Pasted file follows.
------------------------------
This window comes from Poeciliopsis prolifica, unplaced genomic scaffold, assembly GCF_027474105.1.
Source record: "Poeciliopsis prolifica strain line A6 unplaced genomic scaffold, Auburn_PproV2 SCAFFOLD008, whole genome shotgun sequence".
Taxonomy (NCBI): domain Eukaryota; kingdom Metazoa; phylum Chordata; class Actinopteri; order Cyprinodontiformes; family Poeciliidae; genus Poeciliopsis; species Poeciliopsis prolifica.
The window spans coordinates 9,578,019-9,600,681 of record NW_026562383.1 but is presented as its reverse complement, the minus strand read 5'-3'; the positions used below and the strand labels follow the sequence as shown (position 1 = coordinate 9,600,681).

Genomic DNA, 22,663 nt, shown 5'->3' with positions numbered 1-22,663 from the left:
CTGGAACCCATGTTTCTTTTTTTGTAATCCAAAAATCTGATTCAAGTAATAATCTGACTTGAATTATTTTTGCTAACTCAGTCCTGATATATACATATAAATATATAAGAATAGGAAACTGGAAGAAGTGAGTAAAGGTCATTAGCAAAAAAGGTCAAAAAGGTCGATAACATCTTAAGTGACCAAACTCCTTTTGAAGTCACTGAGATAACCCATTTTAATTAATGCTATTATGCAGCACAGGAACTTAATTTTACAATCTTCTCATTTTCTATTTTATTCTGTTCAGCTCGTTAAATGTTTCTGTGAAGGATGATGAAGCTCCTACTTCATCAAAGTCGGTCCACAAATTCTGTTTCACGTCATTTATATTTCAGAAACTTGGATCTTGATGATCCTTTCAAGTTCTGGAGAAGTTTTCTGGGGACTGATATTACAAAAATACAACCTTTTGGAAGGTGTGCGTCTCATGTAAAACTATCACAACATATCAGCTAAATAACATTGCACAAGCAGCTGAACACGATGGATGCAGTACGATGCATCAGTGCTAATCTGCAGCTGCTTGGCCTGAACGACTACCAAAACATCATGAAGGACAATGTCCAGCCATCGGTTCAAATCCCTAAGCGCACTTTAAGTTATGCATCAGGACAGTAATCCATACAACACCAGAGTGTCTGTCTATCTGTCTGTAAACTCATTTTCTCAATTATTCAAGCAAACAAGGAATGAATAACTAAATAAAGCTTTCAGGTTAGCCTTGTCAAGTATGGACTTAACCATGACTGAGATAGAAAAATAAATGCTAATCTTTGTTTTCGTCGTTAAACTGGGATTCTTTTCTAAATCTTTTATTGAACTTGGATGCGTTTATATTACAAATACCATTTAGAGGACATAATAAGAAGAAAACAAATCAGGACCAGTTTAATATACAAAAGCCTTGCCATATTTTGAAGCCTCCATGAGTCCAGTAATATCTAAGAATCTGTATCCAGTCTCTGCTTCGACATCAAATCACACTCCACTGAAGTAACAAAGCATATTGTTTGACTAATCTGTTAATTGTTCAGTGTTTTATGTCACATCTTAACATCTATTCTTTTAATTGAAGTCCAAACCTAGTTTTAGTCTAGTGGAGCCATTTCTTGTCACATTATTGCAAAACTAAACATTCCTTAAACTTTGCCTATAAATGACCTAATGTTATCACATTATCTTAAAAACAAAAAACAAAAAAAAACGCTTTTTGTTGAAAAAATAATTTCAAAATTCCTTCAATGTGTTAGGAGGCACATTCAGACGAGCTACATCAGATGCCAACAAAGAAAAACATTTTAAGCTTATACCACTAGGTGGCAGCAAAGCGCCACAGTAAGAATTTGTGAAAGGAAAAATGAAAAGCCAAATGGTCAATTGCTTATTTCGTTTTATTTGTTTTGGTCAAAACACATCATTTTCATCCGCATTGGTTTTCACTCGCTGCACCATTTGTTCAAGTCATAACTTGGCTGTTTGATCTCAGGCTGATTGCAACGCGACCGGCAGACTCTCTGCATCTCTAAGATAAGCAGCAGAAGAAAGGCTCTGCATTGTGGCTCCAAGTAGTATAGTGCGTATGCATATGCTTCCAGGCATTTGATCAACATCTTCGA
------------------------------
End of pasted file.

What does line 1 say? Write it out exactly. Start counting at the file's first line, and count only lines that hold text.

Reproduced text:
This window comes from Poeciliopsis prolifica, unplaced genomic scaffold, assembly GCF_027474105.1.